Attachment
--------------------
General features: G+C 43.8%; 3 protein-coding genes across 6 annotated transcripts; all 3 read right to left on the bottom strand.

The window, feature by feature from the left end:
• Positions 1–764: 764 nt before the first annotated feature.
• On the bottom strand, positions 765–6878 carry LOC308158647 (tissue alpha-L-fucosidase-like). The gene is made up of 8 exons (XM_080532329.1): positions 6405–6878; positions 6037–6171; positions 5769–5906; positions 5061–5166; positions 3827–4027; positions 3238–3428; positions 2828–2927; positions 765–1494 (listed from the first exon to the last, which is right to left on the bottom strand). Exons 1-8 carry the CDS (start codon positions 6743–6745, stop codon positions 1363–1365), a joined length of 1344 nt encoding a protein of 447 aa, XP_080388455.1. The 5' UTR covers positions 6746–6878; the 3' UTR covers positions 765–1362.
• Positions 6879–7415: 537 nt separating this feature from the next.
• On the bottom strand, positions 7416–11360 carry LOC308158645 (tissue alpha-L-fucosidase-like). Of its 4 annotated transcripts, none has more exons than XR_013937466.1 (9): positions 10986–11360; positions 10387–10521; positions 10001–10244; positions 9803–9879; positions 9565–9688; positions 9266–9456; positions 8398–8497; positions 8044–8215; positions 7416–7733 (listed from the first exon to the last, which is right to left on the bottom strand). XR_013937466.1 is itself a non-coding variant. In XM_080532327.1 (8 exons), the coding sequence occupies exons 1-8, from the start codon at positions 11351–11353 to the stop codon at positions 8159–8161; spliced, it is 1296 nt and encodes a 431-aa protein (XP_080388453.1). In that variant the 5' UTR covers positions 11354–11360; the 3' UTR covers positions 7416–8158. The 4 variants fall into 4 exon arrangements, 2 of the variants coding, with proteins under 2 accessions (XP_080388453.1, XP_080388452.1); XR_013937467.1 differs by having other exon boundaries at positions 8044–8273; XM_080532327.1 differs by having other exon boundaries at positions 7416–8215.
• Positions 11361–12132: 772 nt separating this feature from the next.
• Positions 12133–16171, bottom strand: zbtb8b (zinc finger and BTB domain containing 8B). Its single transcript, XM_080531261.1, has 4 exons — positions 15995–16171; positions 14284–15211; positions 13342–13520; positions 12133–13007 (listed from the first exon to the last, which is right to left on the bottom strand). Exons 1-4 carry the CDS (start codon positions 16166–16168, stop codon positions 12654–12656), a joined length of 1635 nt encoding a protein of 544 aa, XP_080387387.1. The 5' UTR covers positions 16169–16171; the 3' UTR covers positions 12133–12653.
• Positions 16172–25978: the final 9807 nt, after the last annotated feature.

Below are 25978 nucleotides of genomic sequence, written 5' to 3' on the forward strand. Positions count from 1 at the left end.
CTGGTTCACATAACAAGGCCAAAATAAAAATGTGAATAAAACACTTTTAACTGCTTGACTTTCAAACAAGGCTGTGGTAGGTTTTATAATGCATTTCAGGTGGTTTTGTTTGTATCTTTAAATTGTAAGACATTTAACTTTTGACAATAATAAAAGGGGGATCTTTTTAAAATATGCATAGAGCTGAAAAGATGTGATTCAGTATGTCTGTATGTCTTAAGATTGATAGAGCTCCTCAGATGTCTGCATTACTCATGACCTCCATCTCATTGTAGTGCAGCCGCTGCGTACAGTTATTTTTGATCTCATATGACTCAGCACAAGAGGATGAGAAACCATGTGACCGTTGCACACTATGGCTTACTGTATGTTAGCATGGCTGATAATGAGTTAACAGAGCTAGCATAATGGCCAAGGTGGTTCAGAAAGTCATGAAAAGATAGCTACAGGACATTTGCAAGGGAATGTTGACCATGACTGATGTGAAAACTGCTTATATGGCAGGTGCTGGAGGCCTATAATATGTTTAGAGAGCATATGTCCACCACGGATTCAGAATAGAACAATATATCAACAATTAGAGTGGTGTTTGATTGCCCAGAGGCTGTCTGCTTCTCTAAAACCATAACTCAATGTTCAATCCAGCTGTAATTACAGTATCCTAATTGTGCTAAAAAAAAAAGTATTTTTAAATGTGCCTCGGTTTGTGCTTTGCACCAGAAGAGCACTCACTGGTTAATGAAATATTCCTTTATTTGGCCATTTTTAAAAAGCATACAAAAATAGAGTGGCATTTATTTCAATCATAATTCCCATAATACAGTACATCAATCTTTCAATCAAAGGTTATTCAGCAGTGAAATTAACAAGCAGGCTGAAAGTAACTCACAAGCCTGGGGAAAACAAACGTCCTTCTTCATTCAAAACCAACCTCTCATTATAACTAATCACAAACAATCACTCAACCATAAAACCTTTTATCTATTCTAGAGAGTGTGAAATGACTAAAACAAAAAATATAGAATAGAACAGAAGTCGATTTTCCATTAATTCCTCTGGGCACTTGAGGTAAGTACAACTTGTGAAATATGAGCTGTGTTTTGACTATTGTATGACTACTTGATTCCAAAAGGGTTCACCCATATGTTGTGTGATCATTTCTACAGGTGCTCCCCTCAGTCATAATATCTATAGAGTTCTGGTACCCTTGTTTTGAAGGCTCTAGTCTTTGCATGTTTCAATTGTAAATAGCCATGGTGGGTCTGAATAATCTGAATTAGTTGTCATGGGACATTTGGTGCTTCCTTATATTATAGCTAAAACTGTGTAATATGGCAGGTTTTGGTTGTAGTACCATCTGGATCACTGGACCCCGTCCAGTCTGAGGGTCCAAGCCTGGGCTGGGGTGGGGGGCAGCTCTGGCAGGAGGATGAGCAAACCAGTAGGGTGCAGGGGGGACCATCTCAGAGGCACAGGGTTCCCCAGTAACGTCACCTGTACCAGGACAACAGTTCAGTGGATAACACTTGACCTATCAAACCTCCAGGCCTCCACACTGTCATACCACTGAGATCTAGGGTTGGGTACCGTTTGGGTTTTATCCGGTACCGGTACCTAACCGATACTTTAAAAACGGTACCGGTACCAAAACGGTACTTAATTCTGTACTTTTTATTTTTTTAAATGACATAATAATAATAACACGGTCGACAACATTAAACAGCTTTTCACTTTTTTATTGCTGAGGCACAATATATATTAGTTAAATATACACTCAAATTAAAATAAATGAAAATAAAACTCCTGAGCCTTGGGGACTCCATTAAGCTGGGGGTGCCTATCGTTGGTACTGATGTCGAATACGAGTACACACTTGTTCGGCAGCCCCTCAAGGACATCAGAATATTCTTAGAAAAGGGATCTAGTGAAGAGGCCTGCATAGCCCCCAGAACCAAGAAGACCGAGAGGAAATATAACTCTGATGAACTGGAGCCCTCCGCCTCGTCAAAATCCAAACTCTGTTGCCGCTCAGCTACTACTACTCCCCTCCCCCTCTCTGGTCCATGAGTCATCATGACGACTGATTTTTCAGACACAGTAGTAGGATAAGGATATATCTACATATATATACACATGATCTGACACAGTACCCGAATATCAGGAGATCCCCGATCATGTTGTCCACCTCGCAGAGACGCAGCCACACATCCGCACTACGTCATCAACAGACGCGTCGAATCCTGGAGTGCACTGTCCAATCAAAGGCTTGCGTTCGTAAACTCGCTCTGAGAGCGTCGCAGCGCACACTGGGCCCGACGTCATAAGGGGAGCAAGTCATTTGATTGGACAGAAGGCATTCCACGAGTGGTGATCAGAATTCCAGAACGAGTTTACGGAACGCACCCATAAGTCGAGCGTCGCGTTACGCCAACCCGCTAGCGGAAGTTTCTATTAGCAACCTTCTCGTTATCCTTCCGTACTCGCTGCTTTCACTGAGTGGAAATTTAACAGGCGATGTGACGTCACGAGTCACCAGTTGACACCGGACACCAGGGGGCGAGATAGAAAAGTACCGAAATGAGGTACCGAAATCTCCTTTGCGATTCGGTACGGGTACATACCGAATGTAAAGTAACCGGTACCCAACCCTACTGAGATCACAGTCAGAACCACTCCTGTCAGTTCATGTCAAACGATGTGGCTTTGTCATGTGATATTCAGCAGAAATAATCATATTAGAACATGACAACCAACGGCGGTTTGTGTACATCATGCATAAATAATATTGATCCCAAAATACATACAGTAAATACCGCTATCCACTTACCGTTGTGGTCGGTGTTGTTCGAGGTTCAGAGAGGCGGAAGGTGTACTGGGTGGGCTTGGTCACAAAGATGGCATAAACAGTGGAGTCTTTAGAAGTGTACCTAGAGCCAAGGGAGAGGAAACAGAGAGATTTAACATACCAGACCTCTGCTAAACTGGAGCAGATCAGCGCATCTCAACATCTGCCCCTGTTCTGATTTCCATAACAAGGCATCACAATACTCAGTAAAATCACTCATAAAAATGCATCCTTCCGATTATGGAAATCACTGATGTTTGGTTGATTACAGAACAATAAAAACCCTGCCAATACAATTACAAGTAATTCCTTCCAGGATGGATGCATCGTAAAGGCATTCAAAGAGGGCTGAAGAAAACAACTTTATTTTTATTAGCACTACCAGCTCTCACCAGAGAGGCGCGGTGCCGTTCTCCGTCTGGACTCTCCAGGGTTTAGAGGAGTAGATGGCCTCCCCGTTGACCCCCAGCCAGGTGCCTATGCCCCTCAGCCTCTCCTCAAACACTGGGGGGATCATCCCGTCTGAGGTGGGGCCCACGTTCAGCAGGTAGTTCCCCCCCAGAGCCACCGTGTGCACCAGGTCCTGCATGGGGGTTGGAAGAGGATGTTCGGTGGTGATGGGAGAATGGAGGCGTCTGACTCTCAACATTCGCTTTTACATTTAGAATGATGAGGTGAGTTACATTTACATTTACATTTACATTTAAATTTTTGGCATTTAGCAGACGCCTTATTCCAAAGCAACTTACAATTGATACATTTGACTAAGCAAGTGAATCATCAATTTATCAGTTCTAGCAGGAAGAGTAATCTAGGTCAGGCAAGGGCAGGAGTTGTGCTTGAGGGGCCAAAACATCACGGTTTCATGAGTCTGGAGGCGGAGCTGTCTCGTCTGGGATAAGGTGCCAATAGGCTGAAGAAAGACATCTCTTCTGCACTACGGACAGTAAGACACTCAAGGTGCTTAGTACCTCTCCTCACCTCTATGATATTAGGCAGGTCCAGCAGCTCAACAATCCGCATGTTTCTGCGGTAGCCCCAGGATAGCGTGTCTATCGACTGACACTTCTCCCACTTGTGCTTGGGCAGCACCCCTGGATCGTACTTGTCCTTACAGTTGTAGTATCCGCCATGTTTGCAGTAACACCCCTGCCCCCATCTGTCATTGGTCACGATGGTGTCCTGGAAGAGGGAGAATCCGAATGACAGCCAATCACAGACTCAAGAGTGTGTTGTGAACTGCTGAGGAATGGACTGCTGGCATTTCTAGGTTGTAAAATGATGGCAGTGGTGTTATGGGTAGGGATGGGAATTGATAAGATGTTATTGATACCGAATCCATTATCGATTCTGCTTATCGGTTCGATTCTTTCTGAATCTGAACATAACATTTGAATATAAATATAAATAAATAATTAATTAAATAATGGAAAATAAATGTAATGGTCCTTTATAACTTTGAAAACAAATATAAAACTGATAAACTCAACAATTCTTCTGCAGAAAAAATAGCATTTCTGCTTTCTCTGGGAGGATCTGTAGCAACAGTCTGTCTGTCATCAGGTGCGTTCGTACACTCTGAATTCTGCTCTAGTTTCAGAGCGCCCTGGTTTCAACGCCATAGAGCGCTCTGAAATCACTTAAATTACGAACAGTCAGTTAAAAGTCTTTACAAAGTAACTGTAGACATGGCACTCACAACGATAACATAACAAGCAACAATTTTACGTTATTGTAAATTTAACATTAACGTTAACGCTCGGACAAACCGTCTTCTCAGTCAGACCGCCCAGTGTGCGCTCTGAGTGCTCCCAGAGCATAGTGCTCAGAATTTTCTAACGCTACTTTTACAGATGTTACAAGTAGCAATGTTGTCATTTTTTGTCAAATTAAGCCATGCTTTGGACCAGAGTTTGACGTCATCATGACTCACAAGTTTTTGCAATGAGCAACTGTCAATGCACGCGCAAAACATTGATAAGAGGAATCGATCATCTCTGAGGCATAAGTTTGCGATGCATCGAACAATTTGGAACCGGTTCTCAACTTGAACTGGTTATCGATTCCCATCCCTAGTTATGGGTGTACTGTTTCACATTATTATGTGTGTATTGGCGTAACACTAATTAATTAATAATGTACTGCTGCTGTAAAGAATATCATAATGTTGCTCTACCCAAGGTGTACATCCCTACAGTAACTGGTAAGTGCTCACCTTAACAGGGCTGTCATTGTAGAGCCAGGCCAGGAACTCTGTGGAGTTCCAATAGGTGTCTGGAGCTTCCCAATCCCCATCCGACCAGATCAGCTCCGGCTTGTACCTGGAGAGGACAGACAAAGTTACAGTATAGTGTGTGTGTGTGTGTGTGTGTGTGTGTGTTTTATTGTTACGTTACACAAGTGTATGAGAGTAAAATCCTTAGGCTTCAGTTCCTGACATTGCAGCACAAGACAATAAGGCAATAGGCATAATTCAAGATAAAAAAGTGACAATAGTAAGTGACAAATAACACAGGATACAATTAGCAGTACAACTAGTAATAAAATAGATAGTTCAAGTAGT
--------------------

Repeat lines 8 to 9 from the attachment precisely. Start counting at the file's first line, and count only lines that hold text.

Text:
• Positions 12133–16171, bottom strand: zbtb8b (zinc finger and BTB domain containing 8B). Its single transcript, XM_080531261.1, has 4 exons — positions 15995–16171; positions 14284–15211; positions 13342–13520; positions 12133–13007 (listed from the first exon to the last, which is right to left on the bottom strand). Exons 1-4 carry the CDS (start codon positions 16166–16168, stop codon positions 12654–12656), a joined length of 1635 nt encoding a protein of 544 aa, XP_080387387.1. The 5' UTR covers positions 16169–16171; the 3' UTR covers positions 12133–12653.
• Positions 16172–25978: the final 9807 nt, after the last annotated feature.